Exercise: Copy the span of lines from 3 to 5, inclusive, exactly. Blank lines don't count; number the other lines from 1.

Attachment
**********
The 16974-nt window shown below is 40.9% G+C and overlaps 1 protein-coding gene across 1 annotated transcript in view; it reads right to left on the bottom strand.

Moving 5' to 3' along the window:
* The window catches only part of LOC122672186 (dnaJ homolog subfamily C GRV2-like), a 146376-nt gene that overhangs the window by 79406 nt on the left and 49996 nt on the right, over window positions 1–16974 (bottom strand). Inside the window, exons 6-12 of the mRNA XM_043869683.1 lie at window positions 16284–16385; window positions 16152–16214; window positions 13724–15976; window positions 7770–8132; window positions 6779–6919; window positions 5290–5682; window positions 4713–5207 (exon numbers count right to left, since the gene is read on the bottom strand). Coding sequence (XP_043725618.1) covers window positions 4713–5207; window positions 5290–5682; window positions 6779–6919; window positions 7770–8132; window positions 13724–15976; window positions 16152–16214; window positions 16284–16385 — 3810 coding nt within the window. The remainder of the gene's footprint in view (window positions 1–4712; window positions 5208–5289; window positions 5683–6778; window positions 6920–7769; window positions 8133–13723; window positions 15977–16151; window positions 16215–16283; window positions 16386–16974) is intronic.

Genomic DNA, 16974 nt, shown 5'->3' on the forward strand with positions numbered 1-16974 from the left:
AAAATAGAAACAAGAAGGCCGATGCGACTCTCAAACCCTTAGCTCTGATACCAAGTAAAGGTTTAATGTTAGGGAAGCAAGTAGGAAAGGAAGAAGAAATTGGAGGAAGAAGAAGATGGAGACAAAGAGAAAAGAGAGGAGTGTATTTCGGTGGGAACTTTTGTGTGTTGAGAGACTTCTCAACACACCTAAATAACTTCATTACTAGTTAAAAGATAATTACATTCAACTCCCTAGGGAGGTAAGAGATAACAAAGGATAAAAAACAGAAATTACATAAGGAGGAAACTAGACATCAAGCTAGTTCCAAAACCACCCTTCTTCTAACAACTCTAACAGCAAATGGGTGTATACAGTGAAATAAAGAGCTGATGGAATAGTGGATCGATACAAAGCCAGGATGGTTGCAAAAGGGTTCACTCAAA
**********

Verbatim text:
* The window catches only part of LOC122672186 (dnaJ homolog subfamily C GRV2-like), a 146376-nt gene that overhangs the window by 79406 nt on the left and 49996 nt on the right, over window positions 1–16974 (bottom strand). Inside the window, exons 6-12 of the mRNA XM_043869683.1 lie at window positions 16284–16385; window positions 16152–16214; window positions 13724–15976; window positions 7770–8132; window positions 6779–6919; window positions 5290–5682; window positions 4713–5207 (exon numbers count right to left, since the gene is read on the bottom strand). Coding sequence (XP_043725618.1) covers window positions 4713–5207; window positions 5290–5682; window positions 6779–6919; window positions 7770–8132; window positions 13724–15976; window positions 16152–16214; window positions 16284–16385 — 3810 coding nt within the window. The remainder of the gene's footprint in view (window positions 1–4712; window positions 5208–5289; window positions 5683–6778; window positions 6920–7769; window positions 8133–13723; window positions 15977–16151; window positions 16215–16283; window positions 16386–16974) is intronic.

Genomic DNA, 16974 nt, shown 5'->3' on the forward strand with positions numbered 1-16974 from the left:
AAAATAGAAACAAGAAGGCCGATGCGACTCTCAAACCCTTAGCTCTGATACCAAGTAAAGGTTTAATGTTAGGGAAGCAAGTAGGAAAGGAAGAAGAAATTGGAGGAAGAAGAAGATGGAGACAAAGAGAAAAGAGAGGAGTGTATTTCGGTGGGAACTTTTGTGTGTTGAGAGACTTCTCAACACACCTAAATAACTTCATTACTAGTTAAAAGATAATTACATTCAACTCCCTAGGGAGGTAAGAGATAACAAAGGATAAAAAACAGAAATTACATAAGGAGGAAACTAGACATCAAGCTAGTTCCAAAACCACCCTTCTTCTAACAACTCTAACAGCAAATGGGTGTATACAGTGAAATAAAGAGCTGATGGAATAGTGGATCGATACAAAGCCAGGATGGTTGCAAAAGGGTTCACTCAAA